ERIC Number: ED205307
Record Type: Non-Journal
Publication Date: 1981
Reference Count: N/A
Self-Concept Change in an Outdoor Leadership Course Using Communication Skills and Debriefings.
Benson, Lyle E.
A sample of 17 Camrose Lutheran College students (ages 19 to 24) who were enrolled in a 22-day wilderness Outdoor Education Leadership Course and a control group of 22 students who were not enrolled in the course were studied for changes in participants' self-concept and for the factors and curriculum activities which affected self-concept. Examined were leadership team, communication skills, participants, environment, spiritual beliefs, X-factor, and curriculum events. The Tennessee Self-Concept Scale was administered to the experimental group before and after the course and to the control group prior to the course. Results showed a significant increase in the total self-concept of the experimental group. Observation and participant responses indicated that the leadership team, communication skills, participants' interaction in the camping group, and the environment were the most important factors inducing change in self-concept. The most important elements of the communication skills factor were the individual student assessment with the leadership team, the first two camping group debriefings, and the use of communication skills within each camping group. Course participants also indicated that they had experienced personal growth and had learned outdoor skills and communication skills. (Author/CM)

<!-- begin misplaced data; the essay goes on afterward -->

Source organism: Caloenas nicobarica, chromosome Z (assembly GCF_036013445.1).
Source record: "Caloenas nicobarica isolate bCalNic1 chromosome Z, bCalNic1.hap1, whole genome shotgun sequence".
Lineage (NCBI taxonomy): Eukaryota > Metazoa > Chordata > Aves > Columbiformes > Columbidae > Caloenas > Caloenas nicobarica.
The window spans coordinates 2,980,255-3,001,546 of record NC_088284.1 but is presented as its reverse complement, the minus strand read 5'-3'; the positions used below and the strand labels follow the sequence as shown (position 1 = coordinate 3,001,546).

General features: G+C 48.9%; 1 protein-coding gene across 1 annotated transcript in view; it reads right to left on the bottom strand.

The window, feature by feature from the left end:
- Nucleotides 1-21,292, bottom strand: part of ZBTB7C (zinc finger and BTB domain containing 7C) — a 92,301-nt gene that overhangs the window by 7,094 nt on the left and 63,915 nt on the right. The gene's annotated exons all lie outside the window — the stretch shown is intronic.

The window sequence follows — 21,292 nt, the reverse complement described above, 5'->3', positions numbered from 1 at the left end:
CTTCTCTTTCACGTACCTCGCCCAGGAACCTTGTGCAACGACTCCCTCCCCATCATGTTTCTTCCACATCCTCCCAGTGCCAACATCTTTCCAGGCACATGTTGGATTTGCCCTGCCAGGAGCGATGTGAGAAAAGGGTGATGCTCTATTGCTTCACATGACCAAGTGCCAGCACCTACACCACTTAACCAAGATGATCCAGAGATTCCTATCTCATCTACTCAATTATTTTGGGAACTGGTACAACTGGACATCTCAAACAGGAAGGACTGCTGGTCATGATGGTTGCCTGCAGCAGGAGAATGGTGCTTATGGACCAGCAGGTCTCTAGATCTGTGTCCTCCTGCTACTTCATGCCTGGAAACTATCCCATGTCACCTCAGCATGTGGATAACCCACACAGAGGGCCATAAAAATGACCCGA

Descriptors: Attitude Change, Camping, College Students, Communication Skills, Experiential Learning, Higher Education, Identification (Psychology), Interpersonal Relationship, Leadership Training, Moral Development, Outdoor Education, Outdoor Leadership, Self Concept, Self Evaluation (Individuals), Social Cognition
Publication Type: Dissertations/Theses - Practicum Papers; Reports - Research
Education Level: N/A
Authoring Institution: N/A
Identifiers - Assessments and Surveys: Tennessee Self Concept Scale